Cleveland Domestic Violence Lawyer
Talk to a Proven Defense Lawyer in Northeast Ohio
Domestic violence is often a heated, ugly, unplanned situation that simply went out of control. Often, the accusations are completely false, baseless, and are one party attempting to gain advantage over the other part. In fact, many times, one person is trying to get revenge upon another for completely petty reasons.
At Patituce & Associates, our Cleveland domestic violence lawyers are prepared to defend you from the accusations, or an arrest, for domestic violence (ORC 2919.25). We protect clients from these charges by always preparing our cases-from the start-as if we are going to go to trial. We understand the consequences associated with these allegations; however, many defense lawyers do not.
Contact us for a free consultationwith our Cleveland domestic violence attorneys today!
“Joe Patituce and his team worked tirelessly in my defense. Joe answered all of my questions – and there were many – in a timely manner, many within minutes. Joe was able to find errors in the prosecution’s evidence and get my case plead down significantly. If you need a strong defense, hire Joe Patituce.” - Dan
What Is Domestic Violence in the Ohio Revised Code?
Three different types of conduct committed against a family or household member constitute domestic violence under Ohio Revised Code § 2919.25.
Domestic violence offenses under this statute include:
- Knowingly causing or attempting to cause physical harm;
- Recklessly causing or attempting to cause physical harm; or
- Using threats to make a family or household member believe that they are in danger of imminent physical harm
At Patituce & Associates, we know there are two sides to every story. Our Cleveland domestic violence attorneys are ready to listen to yours. After we have an account of the incident from your perspective, we will begin building an aggressive defense to fight your charge.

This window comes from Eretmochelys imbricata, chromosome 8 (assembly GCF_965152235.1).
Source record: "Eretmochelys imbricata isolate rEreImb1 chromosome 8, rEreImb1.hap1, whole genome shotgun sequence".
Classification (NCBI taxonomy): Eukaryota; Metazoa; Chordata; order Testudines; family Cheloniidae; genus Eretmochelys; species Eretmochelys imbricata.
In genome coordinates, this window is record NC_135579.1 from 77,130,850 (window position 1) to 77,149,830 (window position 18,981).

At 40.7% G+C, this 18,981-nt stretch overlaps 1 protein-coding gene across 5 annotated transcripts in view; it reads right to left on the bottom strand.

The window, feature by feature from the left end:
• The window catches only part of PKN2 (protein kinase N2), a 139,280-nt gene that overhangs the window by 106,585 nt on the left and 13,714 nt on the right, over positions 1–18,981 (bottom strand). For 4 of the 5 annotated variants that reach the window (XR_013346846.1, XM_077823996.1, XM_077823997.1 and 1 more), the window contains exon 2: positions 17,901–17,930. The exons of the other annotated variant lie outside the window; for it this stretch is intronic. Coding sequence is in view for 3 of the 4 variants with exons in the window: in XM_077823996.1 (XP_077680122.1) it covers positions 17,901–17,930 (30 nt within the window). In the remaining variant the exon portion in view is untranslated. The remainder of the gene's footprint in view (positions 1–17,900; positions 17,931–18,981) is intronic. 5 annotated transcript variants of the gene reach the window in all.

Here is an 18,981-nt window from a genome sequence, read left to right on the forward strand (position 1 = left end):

Who Are Family and Household Members in an Ohio Domestic Violence Offense?
Under Ohio law, a person may be accused of domestic violence if they allegedly caused or attempted to cause harm to a family or household member.
The domestic violence statute of the Ohio Revised Code defines family and household members as the following individuals who live or lived with the alleged offender:
- Spouse, person living as a spouse, former spouse;
- Parent, foster parent, or child of the alleged offender;
- Any person related by blood or marriage to the alleged offender;
- Parent or child of the alleged offender’s spouse, a person living with them as a spouse, or former spouse
- Any person related by blood or marriage to the alleged offender’s spouse, a person living with them as a spouse, or former spouse
- Other natural parent of the alleged offender’s biological child
Ohio Domestic Violence Penalties
For most cases, domestic violence charges starts off as a misdemeanor; however, depending on your prior history with the law, they may become a felony.
First Offense Domestic Violence Charges
In Ohio, if a first-offense includes threat to use physical force, the domestic violence is charged as a second-degree misdemeanor incurring the following penalties:
- 30 days in jail
- A $250 fine
First-offense domestic violence charges where physical harm or the attempt of physical harm is the basis for the charge is considered a first-degree misdemeanor and may incur the following penalties:
- Up to 6 months in jail
- A fine up to $1,000
- Court costs
- Up to 5 years of probation on top of the jail time
On top of the criminal penalties that are imposed, the convicted will have several civil type of penalties. For example, they can never have possession of a firearm, cannot expunge the charge, and may be subject to a civil protection order.
Finally, domestic violence charges escalate depending on the number of priors that the defendant has. A second, third, or forth domestic violence can be a felony resulting up to 8 years in prison. And if you are in the military, or are a police officer, a conviction will end your career.